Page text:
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What is Toxicology?

Toxicology is the analysis of blood, urine and other samples for the presence of alcohol, illicit drugs, medicines and other toxins. A toxicologist will analyse samples to confirm the presence of a toxin, identify what it is and determine how much is present i.e. the concentration. Toxicology analysis will detect a wide range of substances present in a sample.

A toxicologist works closely with police, pathologists and the Crown Office and Procurator Fiscals Service to determine the type of analysis required.

Toxicology analysis is split into two main areas namely post-mortem and ante mortem.

Postmortem Toxicology (sometimes referred to as morbid toxicology)

Toxicology is used in cases of sudden death and fatal accident enquiries. If someone dies suddenly the pathologist will send samples to toxicology to assist them in establishing the cause of death or even the deceased's frame of mind. If a substance is detected, the pathologist will ascertain if this was a contributory factor in the death. If someone is killed in a road accident, it is routine to test for the existence of drugs and alcohol.

Ante mortem Toxicology (referred to as criminal toxicology)

This is when biological samples from a living person are analysed. For example, in relation to assaults, drug assisted sexual assaults and road traffic offences. Toxicology can also help determine if a person was under the influence of a substance such as alcohol or drugs at the time they committed an offence. It is possible that this could have affected their behaviour and may even feature as part of their defence.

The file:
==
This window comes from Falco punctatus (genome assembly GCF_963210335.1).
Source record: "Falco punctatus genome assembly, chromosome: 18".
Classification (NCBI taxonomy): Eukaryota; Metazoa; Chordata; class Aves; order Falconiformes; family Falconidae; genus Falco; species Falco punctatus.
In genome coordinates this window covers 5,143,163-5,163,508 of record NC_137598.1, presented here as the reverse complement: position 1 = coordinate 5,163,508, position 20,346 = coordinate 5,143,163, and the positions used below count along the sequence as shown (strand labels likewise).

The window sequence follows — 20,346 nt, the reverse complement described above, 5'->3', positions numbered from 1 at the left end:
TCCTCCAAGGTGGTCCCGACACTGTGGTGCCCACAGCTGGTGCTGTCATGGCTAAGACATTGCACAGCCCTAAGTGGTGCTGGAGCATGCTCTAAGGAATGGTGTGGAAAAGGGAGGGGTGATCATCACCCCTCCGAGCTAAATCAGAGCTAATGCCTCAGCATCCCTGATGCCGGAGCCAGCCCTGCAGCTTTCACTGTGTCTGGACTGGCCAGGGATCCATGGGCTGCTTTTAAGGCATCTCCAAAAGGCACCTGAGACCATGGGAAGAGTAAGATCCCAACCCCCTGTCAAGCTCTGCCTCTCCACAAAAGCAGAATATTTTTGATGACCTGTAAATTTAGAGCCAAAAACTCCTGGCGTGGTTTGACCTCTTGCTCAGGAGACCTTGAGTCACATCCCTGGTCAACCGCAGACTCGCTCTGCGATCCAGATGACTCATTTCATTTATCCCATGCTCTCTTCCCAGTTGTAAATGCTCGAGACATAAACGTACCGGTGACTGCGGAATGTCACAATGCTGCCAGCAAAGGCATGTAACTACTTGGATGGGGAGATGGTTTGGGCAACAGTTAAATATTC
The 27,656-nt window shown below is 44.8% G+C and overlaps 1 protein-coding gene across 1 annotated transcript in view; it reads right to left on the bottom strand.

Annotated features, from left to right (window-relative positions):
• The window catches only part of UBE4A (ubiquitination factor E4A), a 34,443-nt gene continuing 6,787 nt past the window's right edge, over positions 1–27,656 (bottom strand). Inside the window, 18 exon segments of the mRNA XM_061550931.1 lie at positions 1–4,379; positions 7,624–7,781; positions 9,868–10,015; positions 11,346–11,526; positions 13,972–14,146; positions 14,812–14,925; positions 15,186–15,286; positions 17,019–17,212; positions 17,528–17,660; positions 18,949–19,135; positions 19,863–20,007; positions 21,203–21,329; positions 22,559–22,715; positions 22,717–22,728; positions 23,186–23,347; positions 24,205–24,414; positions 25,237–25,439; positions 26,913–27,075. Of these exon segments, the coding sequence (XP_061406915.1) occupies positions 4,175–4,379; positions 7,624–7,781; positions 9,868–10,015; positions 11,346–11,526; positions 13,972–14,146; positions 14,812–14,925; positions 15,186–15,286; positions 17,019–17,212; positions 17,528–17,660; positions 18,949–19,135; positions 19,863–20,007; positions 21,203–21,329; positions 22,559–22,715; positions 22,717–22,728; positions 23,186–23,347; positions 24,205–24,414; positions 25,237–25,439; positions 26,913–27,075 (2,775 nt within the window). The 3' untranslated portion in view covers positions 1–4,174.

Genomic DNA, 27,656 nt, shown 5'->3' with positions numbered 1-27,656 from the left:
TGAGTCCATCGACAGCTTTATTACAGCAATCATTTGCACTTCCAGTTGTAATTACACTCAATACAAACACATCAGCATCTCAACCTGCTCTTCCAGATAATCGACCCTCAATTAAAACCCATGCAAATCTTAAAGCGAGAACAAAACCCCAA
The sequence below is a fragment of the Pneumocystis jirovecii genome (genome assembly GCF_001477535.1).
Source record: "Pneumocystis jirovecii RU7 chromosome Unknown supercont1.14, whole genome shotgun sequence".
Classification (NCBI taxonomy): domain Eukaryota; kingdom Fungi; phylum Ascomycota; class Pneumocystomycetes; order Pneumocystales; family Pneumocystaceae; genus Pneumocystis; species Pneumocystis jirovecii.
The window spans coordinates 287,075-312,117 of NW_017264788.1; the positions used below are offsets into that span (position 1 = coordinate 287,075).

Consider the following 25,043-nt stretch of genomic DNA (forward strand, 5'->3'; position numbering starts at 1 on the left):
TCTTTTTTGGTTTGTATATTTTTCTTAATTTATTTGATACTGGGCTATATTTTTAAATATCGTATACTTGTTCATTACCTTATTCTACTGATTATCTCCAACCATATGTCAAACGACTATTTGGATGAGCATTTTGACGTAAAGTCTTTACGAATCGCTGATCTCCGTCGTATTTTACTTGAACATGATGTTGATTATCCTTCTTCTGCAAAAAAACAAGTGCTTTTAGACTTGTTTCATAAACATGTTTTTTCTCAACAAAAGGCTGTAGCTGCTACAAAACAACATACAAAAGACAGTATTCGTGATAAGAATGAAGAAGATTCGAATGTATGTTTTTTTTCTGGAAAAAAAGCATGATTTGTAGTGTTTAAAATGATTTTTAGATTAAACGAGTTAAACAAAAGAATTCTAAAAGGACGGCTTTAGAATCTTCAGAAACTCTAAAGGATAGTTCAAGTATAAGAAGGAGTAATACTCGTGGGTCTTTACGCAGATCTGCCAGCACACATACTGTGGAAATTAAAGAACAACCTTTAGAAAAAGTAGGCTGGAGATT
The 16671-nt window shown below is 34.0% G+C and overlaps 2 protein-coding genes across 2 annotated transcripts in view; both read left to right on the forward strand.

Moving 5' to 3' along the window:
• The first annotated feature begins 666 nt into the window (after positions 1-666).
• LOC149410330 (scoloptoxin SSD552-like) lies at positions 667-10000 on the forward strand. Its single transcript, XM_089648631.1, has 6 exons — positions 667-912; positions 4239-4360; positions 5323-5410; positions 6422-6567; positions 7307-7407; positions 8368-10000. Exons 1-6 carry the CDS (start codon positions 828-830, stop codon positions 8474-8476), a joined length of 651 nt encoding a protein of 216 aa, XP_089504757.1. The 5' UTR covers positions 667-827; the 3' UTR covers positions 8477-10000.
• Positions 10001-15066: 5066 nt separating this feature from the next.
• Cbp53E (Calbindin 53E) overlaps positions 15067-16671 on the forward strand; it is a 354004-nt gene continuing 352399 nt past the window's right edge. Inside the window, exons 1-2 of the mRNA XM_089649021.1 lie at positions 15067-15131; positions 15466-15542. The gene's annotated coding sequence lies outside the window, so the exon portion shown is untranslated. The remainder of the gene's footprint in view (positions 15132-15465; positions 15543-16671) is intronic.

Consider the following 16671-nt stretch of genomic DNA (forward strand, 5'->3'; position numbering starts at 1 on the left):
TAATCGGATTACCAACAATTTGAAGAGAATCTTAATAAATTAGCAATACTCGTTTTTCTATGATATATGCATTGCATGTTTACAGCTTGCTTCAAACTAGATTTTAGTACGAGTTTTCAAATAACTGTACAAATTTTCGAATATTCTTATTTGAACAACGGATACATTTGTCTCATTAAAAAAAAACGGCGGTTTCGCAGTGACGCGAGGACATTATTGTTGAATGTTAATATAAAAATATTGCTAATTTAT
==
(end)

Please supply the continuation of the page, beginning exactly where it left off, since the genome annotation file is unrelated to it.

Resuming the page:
Recent changes to road traffic offences means that there are now legal limits for certain drugs. In other words, if a driver is found to have one of the drugs covered by the legislation over the legal limit, they are guilty of an offence. Toxicology departments provide the analysis of blood samples taken from drivers and prepare reports detailing the drugs(s) found, their concentrations and if they are above or below the legal limit.

Determining the Effects

The effects of drugs and alcohol depend on many different things. Each individual will respond differently following the ingestion of a drug or alcohol. Additionally, people will have different tolerances to drugs and alcohol depending on whether they are heavy drinkers, drug users or regularly taking a prescription drug. The variety of drugs and medicines available is vast. However, the majority of substances have published data that reports the likely effects and therapeutic and fatal ranges of concentrations. This information can help a toxicologist interpret their findings for the purpose of the report.

Occasionally, in road traffic offences the accused will leave the scene of the crime, go home and then consume more alcohol. However a toxicologist is still able to determine what the likely alcohol level would have been at the time of the crash, taking into consideration factors such as the height and weight of the accused.

When it comes to deciding how much alcohol you can consume and drive safely, the best advice is not to take any alcohol at all because you don't know how it is going to affect you.


Some of the techniques used to analyse samples include gas chromatography with mass spectrometry (GCMS), liquid chromatography with mass spectrometry (LCMS) and liquid chromatography with tandem mass spectrometry (LCMS/MS). More recent advances also include accurate mass spectrometry.

Once the analysis is complete a toxicologist will prepare a report for the Crown Office and Procurator Fiscal Service. The report will state the drug(s) found, the concentration (if available) and the likely effects these drug(s) will have had both on their own and in combination with other drugs.